I focus on a few tools. Get to know them well. I am into blogs. I like to experiment with the blog. An occasional dabble with Del.icio.us, Twitter and Skype.

    With too many networks and tools one may spread themselves too thin. Pare it down and strive for quality as opposed to quantity (and rankings). [Twitter devotees, although, can benefit from a large number of followers if seeking advice or a resource.]

    Staying stuck in Stage 3 could be an indication of a mania or an obsessive compulsive disorder. What to do if you feel you are stuck in Stage 3? What are the symptoms?

    I have felt concerned about some of the teachers in my network. For example, 0 to 1400 Twitter updates per month in less than 3 months and prolific blog posts on top of that. Burn out can be debilitating, personally and professionally.


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  7. Great visual, although I think I’d switch phases 2 and 3–I found that “know it all” came before evaluation. It was only after I figured out that I couldn’t know it all that I started to evaluate where and how I should spend my time. And I agree that this should be a cycle of sorts that seems to depend on what new tools are available, what people are discussing and my own personal sense of burnout.

    Great stuff–thanks for sharing!

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  10. Hi Jeff, really enjoyed this post. I agree with Michele and Nancy that there is movement between the different stages depending on what is going on in my own life, both personal and professional. Thank you, Sarah

  11. Hi Jeff

    I’ve kept reading your blog for a while and benefit a lot from your ideas. This post really helps me clear up some of my confusion in learning. I’ve undergoing the stages you mentioned and now struggling to find a balance. I also encourage my students to build up their PLE network and I am often asked the question of how to make the best of the vast sea of knowledge online. Sometimes I find it hard to answer since myself is not clear where the way of learning would lead to. Thanks for your clear graphic and i think it helps a lot when convincing students how PLE works.

    BTW, I’m an English teacher from China.

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  13. Hi, Im a teacher from Spain. I am clear what is a Personal Learning Environment, but I would like to know the difference between PLN and PLE. Is Anyone can talk about? Thanks David.

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  19. Jeff, this is great thinking. After considering where I am on your spectrum, I think I’m at a four. However, this has only recently happened. A month ago, I probably would have said stage 3, but I’m really trying to work on balancing my online world with my offline world. Stage four really sums up where I am and how I feel.

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  26. Jeff,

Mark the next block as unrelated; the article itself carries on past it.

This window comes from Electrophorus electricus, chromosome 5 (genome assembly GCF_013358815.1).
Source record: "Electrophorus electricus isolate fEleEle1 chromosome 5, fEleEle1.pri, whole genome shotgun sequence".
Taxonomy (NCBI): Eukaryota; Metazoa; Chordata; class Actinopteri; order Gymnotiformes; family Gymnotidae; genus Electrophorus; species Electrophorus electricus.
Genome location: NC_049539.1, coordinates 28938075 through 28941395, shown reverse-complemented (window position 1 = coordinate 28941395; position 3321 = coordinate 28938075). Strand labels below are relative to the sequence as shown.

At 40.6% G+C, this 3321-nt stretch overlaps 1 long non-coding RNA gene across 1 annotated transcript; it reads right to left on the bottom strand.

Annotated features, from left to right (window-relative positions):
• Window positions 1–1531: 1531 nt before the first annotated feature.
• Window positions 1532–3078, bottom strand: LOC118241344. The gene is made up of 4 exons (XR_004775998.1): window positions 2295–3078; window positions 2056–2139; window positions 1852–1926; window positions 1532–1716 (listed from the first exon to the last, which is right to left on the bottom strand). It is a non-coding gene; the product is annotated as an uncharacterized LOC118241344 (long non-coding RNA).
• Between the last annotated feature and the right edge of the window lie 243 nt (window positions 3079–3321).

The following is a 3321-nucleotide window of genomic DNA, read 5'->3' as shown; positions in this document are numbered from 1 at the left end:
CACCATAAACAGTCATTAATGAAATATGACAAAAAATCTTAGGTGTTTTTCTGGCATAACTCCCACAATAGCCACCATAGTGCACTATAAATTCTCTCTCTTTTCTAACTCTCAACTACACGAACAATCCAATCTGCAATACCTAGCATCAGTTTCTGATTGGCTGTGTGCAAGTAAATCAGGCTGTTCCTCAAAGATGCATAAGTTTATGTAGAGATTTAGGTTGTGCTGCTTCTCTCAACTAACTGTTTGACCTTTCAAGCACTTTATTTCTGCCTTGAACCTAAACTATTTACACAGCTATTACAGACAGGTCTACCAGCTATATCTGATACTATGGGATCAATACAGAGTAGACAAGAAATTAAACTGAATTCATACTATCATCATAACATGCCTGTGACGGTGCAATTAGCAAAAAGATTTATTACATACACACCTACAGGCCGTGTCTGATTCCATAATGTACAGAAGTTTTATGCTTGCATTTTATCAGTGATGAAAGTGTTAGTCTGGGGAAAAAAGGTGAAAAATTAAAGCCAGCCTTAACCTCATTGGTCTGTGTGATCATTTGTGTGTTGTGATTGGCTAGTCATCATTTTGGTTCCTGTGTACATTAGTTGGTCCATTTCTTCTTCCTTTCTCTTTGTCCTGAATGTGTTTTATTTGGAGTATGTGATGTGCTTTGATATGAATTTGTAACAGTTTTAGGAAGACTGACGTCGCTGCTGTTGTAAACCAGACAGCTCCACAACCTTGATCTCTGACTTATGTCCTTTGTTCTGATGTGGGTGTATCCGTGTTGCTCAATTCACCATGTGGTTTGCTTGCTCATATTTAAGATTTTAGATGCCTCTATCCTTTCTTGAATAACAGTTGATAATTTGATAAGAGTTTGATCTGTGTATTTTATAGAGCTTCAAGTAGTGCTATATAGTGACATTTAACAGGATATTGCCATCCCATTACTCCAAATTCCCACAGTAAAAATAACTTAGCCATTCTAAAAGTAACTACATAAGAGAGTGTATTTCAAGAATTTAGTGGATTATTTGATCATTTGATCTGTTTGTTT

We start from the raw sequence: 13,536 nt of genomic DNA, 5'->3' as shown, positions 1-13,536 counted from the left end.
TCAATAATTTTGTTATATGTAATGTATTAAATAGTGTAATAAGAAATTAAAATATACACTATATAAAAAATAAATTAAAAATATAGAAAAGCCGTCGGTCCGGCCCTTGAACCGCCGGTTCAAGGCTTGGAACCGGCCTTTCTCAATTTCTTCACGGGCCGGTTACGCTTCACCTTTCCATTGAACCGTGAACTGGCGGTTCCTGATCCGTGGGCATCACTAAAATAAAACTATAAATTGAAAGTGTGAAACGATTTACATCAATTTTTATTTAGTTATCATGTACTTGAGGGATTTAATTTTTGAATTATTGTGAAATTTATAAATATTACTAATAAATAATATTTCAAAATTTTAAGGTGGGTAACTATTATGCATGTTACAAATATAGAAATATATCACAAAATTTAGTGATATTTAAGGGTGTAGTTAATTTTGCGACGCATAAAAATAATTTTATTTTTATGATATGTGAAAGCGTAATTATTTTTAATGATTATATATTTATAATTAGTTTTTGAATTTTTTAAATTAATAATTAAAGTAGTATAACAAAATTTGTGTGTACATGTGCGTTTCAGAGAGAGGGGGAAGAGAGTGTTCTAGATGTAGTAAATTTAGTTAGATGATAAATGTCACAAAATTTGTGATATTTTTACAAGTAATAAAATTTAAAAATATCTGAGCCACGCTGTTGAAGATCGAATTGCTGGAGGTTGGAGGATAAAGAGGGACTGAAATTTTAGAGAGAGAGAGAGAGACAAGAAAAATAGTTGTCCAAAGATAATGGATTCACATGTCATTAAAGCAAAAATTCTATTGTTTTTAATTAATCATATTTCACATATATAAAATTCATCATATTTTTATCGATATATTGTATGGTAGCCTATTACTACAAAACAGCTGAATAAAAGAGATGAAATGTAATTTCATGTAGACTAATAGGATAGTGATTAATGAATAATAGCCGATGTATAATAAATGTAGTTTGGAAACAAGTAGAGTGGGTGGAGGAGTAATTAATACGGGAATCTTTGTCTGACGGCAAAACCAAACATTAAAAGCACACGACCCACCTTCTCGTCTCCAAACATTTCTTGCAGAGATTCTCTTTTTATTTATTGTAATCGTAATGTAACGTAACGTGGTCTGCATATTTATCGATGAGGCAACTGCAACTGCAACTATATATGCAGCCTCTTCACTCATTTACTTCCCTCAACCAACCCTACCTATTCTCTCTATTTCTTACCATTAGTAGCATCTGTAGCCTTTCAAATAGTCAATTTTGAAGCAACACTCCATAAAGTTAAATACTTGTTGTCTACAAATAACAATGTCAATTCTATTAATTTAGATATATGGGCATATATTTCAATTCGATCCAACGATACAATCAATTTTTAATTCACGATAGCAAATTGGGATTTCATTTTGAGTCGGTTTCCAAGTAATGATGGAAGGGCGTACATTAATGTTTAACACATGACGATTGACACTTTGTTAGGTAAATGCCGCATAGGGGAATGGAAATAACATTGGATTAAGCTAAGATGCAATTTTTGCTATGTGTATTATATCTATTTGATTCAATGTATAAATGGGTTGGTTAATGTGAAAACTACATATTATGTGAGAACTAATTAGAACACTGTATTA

Very insightful; I think I’m kind of jammin’ through stages 1 (immersion) and 2 (evaluation) . . . then back to 1 . . . then back to 2. Then I kind of jump to stage 5 (balance). I mean, here it is, a little after 10:30 p.m. after a long (but good) day, and I don’t want to go to bed, yet. I want to keep jammin’. I just “found” eLearning Weekly, Twitter, Vimeo,Common Craft, Work Literacy–and that’s just today!

    It’s time for stage 5; I’ll just check my blog and iGoogle 🙂

    Thanks, Jim

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  28. Your post brought a sense of calm to me, realizing that this is a normal response. 🙂 I wonder what, besides leaving the network for a while, helps you to bridge the path to stage 5? I realize that I can’t learn it all and feel I’ve found a sense of balance of how much time I spend learning. However, the desire to want to contribute and the sense of urgency to accomplish things I want to do can send me right back to the beginning stages in a heartbeat. Looking for a way to be more purposeful, find tools that will organize the process for me, and learn what it means to rely on that network.

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  35. this is also visually descriptive of how i felt about diving into Second Life…it was an uphill struggle one that stubborness caused me to persevere those first few weeks (i don’t like to be a NOOB!) …once i “got it” i grew jaded…took a break and came back to it fresh a few weeks later..now i have balance. thank you SO much for bringing this up! Cheers!
    ~Gwyneth aka Capt_Red on Twitter/SL/Plurk/Flickr/Blogger

  36. I think that you also go through different stages with different tools. For example, I have several blogs, but now use one for gathering and archiving information while I have another for “conversation”. That conversation blog is my attempt to enter Stage 5. It really is, as Howard Rheingold says, all about attention and our ability to move back and forth through different levels at will.

  37. Jeff…

    This post continues to be a resource for me. I added a link today within our schoolwide Ning network that points here. A discussion on the boards led me to bringing up the post and discussion here.

    Excellent thoughts.


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  39. Pete Caggia Reply

    I like this. I think there is something missing at the beginning. I’ve done some training on PLNs and I think it takes a while for it to catch on with an individual before the are ready to immerse themselves in it. I know that I, personally, needed to see PLNs in action about four times before I decided that it was something that would work for me. I approach all my staff development this way and tell my participants that they’ll probably need some time to really jump in.

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  42. I love this blog – your step by step to creating and living and breathing your PLN is so true – I have found recently that as my PLN is over so many time zones that my own life has began to work over these time zones too – sometimes my working day is broken and I get up earlier to talk to the Southern hemisphere – it is really bizzare but very fruitful!

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  93. Sandra Tomchak Reply

    I liked your visual map, I am a visual learner and do better if I can read something and then visualize it. I really liked step #5, learning and living is very important, having that balance makes it so you are not stressed to the point that you want to quit. The more you learn the more interesting you are.

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  96. PLN and RSS use is brand new for me, as in just this past week! As a science teacher, I am already finding that I want more, more, more to share with my students. I’m in the baby stages of what this article explained: intrigued but overwhelmed!